Welcome to the inaugural edition of 'This Week in Patristics'. There are many interesting things on offer, so I hope you enjoy!
Rod of Alexandria on the Political Jesus blog quips about Neo-Platonism, the emergent church and orthodoxy (that just makes me tired writing!)
Father Z on the What does the Prayer Really Say? blog discusses a patristically informed response to the current sexual scandals in the Roman Catholic Church. By employing the lessons learned from the Donatist controversy, Father Z reminds us that the human-ness and, hence, the fallibility of priests and bishops today doesn't invalidate the Gospel.
Timothy on the Catholic Bibles blog discusses the spiritual and literal sense of the Bible.
Julie D. on the Happy Catholic blog reviews volume two of Pope Benedict's homilies on the Fathers.
Chaplain Mike on the Internet Monk blog continues a series about the Apostolic Fathers by featuring a discussion on St. Polycarp of Smyrna.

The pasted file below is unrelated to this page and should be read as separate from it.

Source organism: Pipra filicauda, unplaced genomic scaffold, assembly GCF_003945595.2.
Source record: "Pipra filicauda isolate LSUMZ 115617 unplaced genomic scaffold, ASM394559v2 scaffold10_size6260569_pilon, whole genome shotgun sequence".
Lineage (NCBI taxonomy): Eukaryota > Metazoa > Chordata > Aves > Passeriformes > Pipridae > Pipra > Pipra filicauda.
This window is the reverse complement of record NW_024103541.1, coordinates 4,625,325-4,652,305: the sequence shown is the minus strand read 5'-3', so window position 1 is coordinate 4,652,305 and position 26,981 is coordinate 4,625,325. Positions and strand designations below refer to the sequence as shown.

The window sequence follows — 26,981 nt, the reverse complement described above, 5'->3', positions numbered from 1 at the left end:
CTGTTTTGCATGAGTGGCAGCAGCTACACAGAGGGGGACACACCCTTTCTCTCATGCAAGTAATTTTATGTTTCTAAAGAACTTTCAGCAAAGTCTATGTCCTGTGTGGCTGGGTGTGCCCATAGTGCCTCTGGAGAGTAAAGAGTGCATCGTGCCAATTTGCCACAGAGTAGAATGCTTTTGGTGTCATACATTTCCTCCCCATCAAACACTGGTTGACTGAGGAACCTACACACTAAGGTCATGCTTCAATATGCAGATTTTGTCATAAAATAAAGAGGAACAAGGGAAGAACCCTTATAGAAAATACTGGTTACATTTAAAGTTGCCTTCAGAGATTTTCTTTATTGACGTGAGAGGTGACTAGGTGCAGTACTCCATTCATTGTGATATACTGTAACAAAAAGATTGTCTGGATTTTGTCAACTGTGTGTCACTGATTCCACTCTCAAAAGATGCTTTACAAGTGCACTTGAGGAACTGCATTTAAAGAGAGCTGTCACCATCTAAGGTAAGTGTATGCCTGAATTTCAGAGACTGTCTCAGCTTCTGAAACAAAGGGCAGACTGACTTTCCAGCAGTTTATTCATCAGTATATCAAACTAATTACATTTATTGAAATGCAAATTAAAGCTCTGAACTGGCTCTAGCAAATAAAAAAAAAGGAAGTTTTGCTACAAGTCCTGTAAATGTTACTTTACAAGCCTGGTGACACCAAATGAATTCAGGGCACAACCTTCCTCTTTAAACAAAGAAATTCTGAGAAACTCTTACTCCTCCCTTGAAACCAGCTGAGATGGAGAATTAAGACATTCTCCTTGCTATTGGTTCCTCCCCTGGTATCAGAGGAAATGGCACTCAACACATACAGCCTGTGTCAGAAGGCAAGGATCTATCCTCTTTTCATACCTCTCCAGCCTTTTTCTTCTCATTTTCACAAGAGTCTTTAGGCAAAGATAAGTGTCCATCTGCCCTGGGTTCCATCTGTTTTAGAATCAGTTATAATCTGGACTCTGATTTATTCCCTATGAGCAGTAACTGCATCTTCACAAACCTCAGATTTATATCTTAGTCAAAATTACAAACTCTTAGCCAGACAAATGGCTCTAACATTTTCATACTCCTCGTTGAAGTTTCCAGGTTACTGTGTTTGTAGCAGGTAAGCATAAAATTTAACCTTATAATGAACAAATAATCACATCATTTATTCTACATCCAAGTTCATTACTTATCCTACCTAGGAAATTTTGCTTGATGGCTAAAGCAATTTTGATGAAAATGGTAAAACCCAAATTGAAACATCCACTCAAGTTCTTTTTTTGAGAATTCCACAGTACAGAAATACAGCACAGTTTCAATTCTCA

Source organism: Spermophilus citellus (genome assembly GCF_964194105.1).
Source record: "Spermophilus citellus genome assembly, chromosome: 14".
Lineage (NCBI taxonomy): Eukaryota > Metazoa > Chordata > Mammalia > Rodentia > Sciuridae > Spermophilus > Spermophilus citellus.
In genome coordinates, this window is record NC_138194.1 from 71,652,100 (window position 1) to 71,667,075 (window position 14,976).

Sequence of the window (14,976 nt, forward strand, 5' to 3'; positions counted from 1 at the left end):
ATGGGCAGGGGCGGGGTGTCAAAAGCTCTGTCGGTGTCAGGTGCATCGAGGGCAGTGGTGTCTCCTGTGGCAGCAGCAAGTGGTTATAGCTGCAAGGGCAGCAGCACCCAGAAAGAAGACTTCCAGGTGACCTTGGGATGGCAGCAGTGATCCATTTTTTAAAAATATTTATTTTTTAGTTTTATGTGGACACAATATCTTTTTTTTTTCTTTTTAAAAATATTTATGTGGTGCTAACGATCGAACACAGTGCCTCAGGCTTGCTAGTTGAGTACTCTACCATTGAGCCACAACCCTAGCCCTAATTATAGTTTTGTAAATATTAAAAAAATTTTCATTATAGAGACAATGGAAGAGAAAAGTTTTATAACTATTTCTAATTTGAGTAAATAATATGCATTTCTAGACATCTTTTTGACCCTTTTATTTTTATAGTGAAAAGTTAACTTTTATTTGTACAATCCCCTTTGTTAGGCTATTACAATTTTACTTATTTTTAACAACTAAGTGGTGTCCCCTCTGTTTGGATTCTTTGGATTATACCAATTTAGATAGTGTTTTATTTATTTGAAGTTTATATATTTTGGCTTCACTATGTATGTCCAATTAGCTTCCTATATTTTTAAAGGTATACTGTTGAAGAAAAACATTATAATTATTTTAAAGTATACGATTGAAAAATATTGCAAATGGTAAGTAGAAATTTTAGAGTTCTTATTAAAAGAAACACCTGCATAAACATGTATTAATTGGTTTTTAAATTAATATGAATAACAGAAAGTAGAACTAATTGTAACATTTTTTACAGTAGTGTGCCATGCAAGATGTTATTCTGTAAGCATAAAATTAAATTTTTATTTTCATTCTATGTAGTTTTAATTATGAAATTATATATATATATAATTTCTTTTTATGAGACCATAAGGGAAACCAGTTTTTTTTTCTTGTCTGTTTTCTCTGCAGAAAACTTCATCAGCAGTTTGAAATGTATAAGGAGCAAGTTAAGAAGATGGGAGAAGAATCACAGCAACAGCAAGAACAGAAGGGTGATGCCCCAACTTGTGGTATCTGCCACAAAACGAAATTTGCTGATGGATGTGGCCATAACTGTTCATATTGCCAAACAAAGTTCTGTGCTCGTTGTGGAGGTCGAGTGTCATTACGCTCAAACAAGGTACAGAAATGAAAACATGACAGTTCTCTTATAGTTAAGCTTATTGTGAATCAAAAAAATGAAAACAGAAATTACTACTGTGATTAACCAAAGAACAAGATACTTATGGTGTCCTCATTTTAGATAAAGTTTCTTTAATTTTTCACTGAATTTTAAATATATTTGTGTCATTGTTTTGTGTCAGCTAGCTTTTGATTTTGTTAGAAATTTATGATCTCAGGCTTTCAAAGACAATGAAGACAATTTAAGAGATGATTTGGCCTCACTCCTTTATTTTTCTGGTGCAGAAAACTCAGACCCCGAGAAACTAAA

Roger Pearse on his self-named blog discussed the colophon of the Tura papyrus of Origen's Contra Celsum which claims to have been copied from Origen's own copy.
rico on ricoblog discusses Barnabas 9, 3-4 including beautiful conjunctions.
Josephus Flavus on the Byzantine, Texas blog reports on the intriguingly inter-disciplinary book by Father Alexander Trader, Ancient Christian Wisdom and Aaron Beck's Cognitive Therapy which combines patristics, pastoral theology and psychology to discuss how thinking influences our behavior. I'm going to have to try to hunt this up myself.
Associated with Father Trader's book, there is a series of four guest posts on different blogs dealing with the background of this book. Only two of the four are out, but we'll be watching for the other two next week. Mystagogy features the first of these posts on Trader's book, followed by Second Terrace's second post. Watch for the third post on the Voice of Stefan and the last post at Biblicalia.
C.H. Featherstone on the Featherblog reviews Peter Leithart's book, Defending Constantine. The Twilight of an Empire and the Dawn of Christendom rather favourably, given his Hauerwasian and Yoderian roots.
That is it for this week. I hope enjoyed these offerings and I look forward to posting again this week. Peace, Phil